• You guys must be luckier than I am. Even one of my fixed barrels had a problem.
      I had a B3-1 (fixed barrel, under lever) with a not-so-fixed barrel. You could twist it by hand. Not enough “press fit” on that particular barrel/compression tube. The barrel’s cross pin was the only thing holding it together at the time. JB Weld to the rescue.

  11. I think BB glossed over the potential problem with break barrels. Weak detent springs, poor plunger tolerances, plastic breech washers, pivot bolt bushings,…have given me fits with accuracy due to inconsistent lock up on a couple rifles and a Benjamin Trail NitroPiston pistol. I’m still a huge break barrel fan, but droop is a separate problem.

    Benjamin Trail lockup problem repair:

    http://anotherairgunblog.blogspot.com/2014/12/benjamin-nitro-piston-pistol.html

    http://anotherairgunblog.blogspot.com/2015/01/benjamin-trail-nitro-piston-pistol-part.html

  12. Second and Third RR on the quality thing; the problem is, in FM’s experience, most people want more for less and too many companies are glad to oblige if that helps the bottom line. Case in point is my friend with his vending business – people ask for “better, healthier” munchies, but when he does stock them at a higher price because his cost is higher, there they sit and eventually “expire,” to be recycled. Thankful for manufacturers like Weihrauch who so far are not playing that game.

  13. I only own one breakbarrel that has a locking lever. Until reading this report and comments I had believed every breakbarrel needed one for more than just peace of mind. Having said that I can still say that high quality but well worn rifles like my Walther Olympia LGV definitely benefits from a locking lever. I shoot this 10 meter rifle at 25 yards too. It has two barrel sleeves. I use the heaviest one for stability. But this old masterpiece has shot untold hundreds of thousands pellets. Sometimes I got vertical stringing. I have eliminated it entirely by making sure the locking lever applies tension to barrel lockup. I have a certain way for doing it.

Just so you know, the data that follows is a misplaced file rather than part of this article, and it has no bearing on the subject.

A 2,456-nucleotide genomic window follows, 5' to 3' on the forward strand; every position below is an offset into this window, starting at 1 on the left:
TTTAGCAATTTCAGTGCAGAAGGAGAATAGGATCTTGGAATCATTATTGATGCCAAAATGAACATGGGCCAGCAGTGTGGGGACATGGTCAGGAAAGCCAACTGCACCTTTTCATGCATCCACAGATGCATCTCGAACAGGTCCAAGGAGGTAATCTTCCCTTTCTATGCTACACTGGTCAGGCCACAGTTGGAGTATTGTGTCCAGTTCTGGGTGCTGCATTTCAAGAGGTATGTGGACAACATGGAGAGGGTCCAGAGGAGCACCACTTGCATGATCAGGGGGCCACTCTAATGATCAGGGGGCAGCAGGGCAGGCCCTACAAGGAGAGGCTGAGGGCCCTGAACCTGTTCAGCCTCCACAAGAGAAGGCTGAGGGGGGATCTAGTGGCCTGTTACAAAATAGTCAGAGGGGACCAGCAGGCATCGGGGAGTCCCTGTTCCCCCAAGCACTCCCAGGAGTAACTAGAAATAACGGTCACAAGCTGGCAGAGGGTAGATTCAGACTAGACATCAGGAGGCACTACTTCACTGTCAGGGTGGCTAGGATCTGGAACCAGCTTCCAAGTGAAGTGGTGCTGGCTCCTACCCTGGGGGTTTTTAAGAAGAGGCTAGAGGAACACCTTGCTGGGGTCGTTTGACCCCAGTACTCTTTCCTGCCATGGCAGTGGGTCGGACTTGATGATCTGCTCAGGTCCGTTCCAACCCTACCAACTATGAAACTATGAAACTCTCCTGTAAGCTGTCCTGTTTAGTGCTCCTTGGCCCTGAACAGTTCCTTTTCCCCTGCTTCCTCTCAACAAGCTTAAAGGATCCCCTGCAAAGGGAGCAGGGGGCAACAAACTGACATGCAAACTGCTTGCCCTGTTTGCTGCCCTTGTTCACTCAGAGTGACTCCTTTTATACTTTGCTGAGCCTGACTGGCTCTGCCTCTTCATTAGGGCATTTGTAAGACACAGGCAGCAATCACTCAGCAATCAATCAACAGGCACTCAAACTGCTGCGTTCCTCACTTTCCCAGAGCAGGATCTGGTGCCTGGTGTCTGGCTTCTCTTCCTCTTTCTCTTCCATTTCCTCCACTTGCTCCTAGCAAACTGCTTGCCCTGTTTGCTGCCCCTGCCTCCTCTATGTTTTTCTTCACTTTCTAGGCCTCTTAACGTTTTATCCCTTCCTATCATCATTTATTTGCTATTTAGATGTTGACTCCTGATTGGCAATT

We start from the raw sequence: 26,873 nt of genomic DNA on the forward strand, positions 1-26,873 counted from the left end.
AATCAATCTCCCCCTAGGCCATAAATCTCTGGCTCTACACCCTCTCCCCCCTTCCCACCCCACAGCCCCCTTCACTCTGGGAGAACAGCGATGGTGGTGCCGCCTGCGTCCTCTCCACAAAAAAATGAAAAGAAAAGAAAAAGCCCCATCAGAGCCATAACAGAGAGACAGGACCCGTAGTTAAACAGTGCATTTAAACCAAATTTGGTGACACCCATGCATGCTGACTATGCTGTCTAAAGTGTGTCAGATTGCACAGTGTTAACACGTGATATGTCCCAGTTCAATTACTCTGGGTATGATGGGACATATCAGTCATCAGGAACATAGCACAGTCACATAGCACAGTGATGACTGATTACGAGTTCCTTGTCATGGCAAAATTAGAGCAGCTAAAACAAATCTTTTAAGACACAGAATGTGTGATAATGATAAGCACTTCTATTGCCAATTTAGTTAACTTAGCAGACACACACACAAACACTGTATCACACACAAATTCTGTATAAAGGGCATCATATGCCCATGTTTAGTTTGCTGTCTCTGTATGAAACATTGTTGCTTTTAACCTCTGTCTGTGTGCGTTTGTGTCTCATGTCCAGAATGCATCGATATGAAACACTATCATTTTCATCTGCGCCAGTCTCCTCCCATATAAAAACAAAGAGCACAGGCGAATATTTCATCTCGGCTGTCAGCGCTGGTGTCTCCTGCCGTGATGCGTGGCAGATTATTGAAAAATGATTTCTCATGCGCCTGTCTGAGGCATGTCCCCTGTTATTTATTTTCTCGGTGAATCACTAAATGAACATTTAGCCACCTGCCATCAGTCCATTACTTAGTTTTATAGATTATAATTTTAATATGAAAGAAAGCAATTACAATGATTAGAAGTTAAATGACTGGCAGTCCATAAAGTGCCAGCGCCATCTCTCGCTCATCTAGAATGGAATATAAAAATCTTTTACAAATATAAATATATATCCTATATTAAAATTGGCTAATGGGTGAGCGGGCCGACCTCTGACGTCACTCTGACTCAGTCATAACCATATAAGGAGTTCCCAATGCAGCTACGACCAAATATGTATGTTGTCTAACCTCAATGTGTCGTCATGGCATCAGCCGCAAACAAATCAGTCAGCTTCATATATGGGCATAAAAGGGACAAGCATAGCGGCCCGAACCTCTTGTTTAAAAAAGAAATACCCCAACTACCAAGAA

Deck

  14. Another advantage of break Barrel rifles is the short transfer port
    Plus, the pellet is loaded directly into the barrel.
    If you see under levers such as GamonCFX, Norica, or even the Hatsan Torpedo with a sliding barrel moving inside a sleeve, or the Weihrauch with sliding loading port..not a single one has advantages over the good old break Barrel.
    The other (costly) alternative is a sliding compression chamber like the Weihrauch HW97, Air Arms and old feinwerkbau rifles use. This system has a short transfer port and still the pellet goes directly into the barrel.

    • Mel83, I agree with your thoughts.

      I would add that the “..sliding compression chamber..” also involves a potentially dangerous moment for the fingers when loading a pellet (at a plinking event, a novice shooter decided to ignore the safety advice, maybe she wasn’t really listening… anyway, she was whisked off to Accident and Emergency for some stitches – ouch!).

      I wonder what your take is on tap-loading springers?

      • Tap loaders don’t load directly into the barrel. Think of it. Tap loading bore I larger than barrel = pellet gets deformed at the ridge.
        Tap loading bore is smaller = pellet is swaged to undersize. Both is bad.

  15. Yes break barrel airguns are less accurate. Why else would BB come up with the ‘Artillery Hold” to ‘Improve accuracy’.
    Too many big moving parts looking for a place to pivot on when it’s fired prevent you from holding your aim. A pistol grip for example may become the perfect pivot point during the shooting action.

    Now Barrel Droop is another problem associated with them and it also affects accuracy.
    Think about it. If the barrel and everything is straight and in alignment when manufactured, and the stock mounting screws are tight … what would cause the barrel to droop when shot? Only two things. A loose or worn out barrel pivot screw, not too likely on a new airgun OR an ineffective or poorly designed barrel lockup devise that permits some barrel movement during the relatively violent gun reaction to the spring or piston movement.